Take a look at the list of Democratic candidates this cycle, ordered by the latest to enter, to see how few of the latest entries are still in the race: 

  • Michael Bloomberg (who announced on Nov. 24)
  • Deval Patrick (who announced on Nov. 14)
  • Tom Steyer (who announced on July 9)
  • Former Rep. Joe Sestak (who announced on June 23) EXITED on Dec. 1
  • New York City Mayor Bill de Blasio (who announced on May 16) EXITED on Sept. 20
  • Montana Gov. Steve Bullock (who announced on May 14) EXITED on Dec. 2
  • Sen. Michael Bennet, D-Colo (who announced on May 2)
  • Former VP Joe Biden (who announced on April 25)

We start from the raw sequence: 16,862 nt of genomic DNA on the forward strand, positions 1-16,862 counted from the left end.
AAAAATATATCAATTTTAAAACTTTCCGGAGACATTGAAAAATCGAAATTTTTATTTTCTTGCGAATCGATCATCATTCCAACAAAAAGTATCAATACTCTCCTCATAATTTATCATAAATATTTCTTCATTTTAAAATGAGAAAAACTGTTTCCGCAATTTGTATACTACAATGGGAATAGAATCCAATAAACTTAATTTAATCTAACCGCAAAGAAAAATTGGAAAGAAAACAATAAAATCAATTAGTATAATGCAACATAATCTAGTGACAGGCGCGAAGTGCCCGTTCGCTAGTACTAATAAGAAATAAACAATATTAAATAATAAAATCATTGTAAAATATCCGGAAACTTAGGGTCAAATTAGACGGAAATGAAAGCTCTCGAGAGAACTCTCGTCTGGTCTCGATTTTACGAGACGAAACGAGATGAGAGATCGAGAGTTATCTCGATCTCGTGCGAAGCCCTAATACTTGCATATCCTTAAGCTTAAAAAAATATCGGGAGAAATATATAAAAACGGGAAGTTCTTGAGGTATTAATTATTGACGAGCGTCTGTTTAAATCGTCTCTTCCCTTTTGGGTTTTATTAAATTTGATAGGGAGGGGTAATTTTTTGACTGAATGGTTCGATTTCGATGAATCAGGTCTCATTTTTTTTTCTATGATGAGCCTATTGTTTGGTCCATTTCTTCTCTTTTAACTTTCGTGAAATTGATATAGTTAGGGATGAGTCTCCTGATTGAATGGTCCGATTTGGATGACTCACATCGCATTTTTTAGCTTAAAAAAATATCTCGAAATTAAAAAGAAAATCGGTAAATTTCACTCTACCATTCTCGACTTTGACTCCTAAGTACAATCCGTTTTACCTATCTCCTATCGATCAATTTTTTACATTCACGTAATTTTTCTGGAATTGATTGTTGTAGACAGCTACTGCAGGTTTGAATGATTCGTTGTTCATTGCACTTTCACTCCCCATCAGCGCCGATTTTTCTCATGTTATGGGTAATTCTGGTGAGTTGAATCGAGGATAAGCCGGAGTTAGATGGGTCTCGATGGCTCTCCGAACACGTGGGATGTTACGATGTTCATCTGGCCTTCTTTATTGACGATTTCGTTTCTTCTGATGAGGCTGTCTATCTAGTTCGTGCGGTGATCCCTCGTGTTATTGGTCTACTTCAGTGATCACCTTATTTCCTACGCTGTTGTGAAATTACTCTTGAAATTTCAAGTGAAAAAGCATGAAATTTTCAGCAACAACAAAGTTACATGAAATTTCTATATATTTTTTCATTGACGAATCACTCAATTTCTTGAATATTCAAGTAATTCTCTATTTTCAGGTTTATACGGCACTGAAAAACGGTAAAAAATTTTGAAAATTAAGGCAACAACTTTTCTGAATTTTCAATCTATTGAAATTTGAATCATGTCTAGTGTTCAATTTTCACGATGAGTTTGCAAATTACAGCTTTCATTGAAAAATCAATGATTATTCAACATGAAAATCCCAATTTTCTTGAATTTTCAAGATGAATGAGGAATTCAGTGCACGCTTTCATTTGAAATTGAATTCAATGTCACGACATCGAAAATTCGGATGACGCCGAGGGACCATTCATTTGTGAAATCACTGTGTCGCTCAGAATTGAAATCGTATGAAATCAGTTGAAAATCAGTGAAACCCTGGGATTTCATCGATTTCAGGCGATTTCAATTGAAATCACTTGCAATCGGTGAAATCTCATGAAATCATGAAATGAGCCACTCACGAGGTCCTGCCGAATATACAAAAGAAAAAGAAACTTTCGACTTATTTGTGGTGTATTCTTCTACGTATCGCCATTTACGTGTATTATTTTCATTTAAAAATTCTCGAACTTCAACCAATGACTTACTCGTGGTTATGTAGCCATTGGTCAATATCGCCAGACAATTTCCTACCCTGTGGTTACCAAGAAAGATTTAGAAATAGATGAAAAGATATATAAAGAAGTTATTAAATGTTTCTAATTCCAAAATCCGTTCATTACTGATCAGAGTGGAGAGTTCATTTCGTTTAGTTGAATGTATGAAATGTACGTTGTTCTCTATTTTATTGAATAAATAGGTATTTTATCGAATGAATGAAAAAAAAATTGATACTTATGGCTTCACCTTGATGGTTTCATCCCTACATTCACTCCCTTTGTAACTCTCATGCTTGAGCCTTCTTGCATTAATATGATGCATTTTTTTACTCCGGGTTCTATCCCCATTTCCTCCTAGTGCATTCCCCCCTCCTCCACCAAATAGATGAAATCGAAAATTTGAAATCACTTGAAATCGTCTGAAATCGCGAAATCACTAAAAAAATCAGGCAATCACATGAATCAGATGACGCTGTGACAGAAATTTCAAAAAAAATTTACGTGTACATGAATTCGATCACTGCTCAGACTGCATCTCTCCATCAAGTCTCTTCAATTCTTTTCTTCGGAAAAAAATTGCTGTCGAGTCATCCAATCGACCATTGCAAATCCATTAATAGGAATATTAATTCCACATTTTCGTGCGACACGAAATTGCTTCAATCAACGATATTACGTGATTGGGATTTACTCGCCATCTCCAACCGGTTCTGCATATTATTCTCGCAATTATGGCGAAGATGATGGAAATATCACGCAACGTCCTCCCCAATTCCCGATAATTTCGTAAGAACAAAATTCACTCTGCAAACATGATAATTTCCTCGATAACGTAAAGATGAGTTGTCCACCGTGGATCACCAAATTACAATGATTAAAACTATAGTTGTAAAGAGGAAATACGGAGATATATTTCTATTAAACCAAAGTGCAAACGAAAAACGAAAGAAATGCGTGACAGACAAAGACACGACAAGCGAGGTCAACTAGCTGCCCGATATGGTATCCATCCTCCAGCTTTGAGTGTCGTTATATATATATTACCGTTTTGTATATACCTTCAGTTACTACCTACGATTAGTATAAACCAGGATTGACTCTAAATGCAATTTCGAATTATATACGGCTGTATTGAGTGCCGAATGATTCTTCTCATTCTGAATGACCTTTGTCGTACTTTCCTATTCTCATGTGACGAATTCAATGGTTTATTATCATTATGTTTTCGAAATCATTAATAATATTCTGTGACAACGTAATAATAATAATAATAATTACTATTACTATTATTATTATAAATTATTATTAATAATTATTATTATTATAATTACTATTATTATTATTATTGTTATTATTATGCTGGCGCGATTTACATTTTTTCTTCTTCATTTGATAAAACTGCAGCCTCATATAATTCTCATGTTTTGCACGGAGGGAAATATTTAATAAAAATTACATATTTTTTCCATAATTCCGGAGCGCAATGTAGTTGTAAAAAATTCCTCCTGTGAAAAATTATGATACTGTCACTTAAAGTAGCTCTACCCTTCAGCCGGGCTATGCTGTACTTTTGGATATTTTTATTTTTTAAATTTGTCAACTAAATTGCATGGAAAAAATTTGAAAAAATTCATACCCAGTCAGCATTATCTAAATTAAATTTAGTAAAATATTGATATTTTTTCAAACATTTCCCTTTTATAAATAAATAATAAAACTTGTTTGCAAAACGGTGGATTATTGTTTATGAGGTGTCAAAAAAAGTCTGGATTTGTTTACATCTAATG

• Rep. Seth Moulton, D-Mass (who announced on April 22) EXITED on Aug. 23
  • Rep. Eric Swalwell, D-Calif. (who announced on April 8) EXITED on July 8
  • Rep. Tim Ryan, D-Ohio (who announced on April 4) EXITED on Oct. 24
  • Former Texas Congressman Beto O’Rourke (who announced on March 14) EXITED Nov. 1
  • Former Colorado Gov. John Hickenlooper (who announced on March 4) EXITED on Aug. 15
  • Washington Gov. Jay Inslee (who announced March 1) EXITED on Aug. 21
  • Sen. Bernie Sanders (who announced on Feb. 19)
  • Sen. Amy Klobuchar (who announced on Feb. 10)
  • Marianne Williamson (who filed her candidacy on Feb. 5)
  • Sen. Cory Booker (who announced on Feb. 1)
  • South Bend Mayor Pete Buttigieg (who formed an exploratory committee on Jan 23, formally announced on April 14)
  • Sen. Kamala Harris (who announced on Jan. 21)
  • Sen. Kirsten Gillibrand (who formed an exploratory committee on Jan. 15, formally announced on March 17) EXITED on Aug. 28